Bread and Circuses

Seeing a strongman or a hunchbacked clown takes a lot of dough

The circus has arrived from Montreal, and brought with it prices from Broadway. I speak, of course, of Alegría, the latest of Cirque du Soleil's touring shows to set up a tent outside downtown Minneapolis, although readers could be forgiven if they thought I was talking of some other circus. This is, after all, a summer of ballyhoo. Indeed, just as Alegría opened its tent flaps along the Mississippi, just a scant half-dozen blocks away 3 Legged Race was hosting its annual circus-arts-fueled Summer Blizzard. In the meanwhile, in Highland Park, St. Paul's own Circus Juventas had just closed up shop on a show dedicated to trapeze innovator Jules Léotard. The Bedlam Theater and In the Heart of the Beast Puppet and Mask Theater both will be following circus themes in September. If this keeps up, we might as well just cover the streets of Minneapolis with sawdust and serve carnival peanuts on every street corner.

Alegría is an agreeable spectacle, and it might be the most old-fangled circus to play the Twin Cities. They have a strongman routine that might have played to Barnum: A leather-clad gent named Ginaud Dupuis bends rebar around his neck and unbends horseshoes on his thigh, before huffing and puffing and hoisting dozens of Cirque du Soleil performers on his back. In a similar spirit, the show opens with a lovely trapeze act by Gaston Elie and Tuuli Paulina Räsänen, who dangle precariously above the audiences, seem to tumble, and then catch themselves at the last moment. This routine inspires audible gasps--exactly the sorts of noises one should hear at the circus.

But they play on a crowded stage. By my count, this circus has eight performers filling the role of ringmaster, not counting the show's two singers, one dressed in black, the other in white, who serenade each act with what sounds like a hybrid of German lieder and French cabaret songs. Throughout the evening, a dwarfish, hunchbacked clown (Ebon Grayman) prowls the stage, while three performers referred to as "Old Birds" prance around him, twitching like ravens, and around them several nymphs dance in circles. They are occasionally interrupted by a roly-poly fellow in white face paint (Tamir, according to the program), accompanied by a smaller version of himself (a nearly identically clad child referred to as Little Tamir), who come out onstage, doff their derbies, and introduce the next performance. It's as though the Cirque du Soleil was embarrassed to offer such a classic circus, and so attempted to make up for it with a surfeit of velvet-costumed, painted, orchidaceous nonsense. I suspect this particular circus could lop $10 off its ample ticket prices (they average half a c-note) by being a little less generous with the fruitiness. Hell, just by scraping the greasepaint off a few performers, I bet they could halve their budget. It costs a pretty penny to be this arty.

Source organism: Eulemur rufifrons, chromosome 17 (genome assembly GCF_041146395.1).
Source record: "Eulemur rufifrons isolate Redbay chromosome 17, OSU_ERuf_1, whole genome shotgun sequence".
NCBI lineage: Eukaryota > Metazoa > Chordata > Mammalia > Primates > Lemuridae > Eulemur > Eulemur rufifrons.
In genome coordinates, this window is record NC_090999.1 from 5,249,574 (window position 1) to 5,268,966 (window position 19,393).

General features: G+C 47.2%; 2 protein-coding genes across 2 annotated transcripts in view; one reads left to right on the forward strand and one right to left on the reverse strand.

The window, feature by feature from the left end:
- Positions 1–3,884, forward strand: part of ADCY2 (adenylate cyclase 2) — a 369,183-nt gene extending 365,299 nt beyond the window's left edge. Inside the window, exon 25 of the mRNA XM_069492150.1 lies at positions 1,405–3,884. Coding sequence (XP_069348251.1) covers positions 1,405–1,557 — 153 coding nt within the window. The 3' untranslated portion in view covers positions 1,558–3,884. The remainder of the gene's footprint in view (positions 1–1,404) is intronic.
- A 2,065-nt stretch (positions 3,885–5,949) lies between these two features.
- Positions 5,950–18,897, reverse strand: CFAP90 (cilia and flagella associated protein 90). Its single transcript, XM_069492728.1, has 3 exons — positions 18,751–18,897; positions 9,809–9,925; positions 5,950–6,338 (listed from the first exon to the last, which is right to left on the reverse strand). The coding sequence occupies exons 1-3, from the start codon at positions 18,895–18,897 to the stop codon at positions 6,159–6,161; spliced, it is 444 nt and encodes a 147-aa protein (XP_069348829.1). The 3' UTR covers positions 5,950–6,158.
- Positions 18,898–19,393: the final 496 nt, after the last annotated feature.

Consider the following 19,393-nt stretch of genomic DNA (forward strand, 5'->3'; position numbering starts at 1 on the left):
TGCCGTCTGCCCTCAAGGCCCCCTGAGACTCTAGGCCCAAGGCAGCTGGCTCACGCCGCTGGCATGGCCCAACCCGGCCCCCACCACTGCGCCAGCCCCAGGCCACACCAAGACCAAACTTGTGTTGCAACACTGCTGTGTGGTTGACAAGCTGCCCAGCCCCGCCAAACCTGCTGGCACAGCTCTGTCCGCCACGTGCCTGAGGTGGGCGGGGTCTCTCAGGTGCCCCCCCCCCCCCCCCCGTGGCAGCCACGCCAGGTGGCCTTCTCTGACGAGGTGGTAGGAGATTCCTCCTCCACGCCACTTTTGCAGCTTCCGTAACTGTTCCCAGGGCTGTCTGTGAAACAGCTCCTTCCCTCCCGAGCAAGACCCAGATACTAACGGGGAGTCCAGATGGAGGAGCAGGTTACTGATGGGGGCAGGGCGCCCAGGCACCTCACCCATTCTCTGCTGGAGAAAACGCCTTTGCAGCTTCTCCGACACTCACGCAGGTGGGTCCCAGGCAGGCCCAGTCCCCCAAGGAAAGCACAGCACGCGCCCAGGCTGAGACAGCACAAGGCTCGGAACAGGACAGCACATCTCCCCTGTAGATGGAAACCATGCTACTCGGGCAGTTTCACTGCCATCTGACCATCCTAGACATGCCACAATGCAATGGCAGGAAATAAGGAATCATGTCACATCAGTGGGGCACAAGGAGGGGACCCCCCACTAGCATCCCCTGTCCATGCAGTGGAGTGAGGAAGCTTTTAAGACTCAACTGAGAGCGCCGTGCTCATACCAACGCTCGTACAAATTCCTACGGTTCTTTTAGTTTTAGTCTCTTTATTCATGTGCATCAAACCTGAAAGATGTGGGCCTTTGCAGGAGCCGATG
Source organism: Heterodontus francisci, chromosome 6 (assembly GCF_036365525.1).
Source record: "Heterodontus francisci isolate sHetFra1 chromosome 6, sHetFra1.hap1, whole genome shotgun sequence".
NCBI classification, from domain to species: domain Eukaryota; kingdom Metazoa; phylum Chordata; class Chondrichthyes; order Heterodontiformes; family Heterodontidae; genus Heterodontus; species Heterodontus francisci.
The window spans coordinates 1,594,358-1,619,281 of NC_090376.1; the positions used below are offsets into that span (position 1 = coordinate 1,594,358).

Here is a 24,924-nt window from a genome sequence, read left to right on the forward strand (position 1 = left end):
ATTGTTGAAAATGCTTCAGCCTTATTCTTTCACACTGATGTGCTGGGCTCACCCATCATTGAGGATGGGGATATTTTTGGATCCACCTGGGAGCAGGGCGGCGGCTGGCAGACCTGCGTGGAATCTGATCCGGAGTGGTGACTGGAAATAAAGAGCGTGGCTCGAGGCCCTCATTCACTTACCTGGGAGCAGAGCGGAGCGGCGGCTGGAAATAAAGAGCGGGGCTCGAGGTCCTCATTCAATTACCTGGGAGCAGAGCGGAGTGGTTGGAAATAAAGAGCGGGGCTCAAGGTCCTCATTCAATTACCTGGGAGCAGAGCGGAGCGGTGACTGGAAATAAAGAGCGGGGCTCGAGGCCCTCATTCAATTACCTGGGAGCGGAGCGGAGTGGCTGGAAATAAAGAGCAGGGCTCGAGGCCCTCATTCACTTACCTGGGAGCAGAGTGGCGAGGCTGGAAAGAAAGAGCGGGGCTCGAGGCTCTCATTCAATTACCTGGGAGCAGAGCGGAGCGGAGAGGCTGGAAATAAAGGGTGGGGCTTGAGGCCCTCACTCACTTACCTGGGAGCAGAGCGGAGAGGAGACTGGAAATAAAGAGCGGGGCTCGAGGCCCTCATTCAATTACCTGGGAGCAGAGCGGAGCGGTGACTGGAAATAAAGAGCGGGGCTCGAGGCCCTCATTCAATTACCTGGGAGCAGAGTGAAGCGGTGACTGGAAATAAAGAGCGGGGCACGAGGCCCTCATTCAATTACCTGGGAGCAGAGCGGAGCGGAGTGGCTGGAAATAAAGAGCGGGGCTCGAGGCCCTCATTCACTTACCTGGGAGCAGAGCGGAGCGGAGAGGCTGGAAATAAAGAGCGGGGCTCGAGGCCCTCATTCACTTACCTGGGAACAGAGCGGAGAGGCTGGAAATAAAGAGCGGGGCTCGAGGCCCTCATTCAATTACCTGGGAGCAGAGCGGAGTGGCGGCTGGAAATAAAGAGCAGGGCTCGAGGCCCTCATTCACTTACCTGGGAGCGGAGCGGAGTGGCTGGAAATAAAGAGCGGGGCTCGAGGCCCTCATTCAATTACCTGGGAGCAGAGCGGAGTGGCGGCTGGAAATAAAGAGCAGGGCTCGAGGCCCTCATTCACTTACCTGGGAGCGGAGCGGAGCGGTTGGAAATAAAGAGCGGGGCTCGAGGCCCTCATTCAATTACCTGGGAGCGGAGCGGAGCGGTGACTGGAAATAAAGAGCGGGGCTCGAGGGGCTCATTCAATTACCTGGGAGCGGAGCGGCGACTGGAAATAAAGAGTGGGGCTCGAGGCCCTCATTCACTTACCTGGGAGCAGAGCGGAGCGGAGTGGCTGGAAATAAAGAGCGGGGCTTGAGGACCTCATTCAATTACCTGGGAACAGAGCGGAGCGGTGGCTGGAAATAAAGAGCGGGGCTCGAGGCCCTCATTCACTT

By comparison, at $12 to $16 per ticket, the Summer Blizzard 2002 (which closed last weekend) was quite a bargain--all the pretension of Cirque du Soleil, but at a much better price! And 3 Legged Race-founder David Moore Jr.'s pretensions are worthy ones: He really enjoys mixing different mediums and seeing what emerges. And so we had four dancers tearing at each other's costumes, which were well-styled, flapperish, and made of papier-mâché. We had jugglers, slack-wire walkers, and aerialists, working through little routines devised by such local favorites as playwright Lisa D'Amour and choreographer Penelope Freeh. Best of all, we had only one ringmaster, played by Sarah Agnew with some superlative bits of stage comedy, which included folding herself into and out of a suitcase. So much is being paid for pomposity and grandiosity, when, on the cheap, a few blocks away, Agnew was quietly transforming herself into a world-class clown.

 
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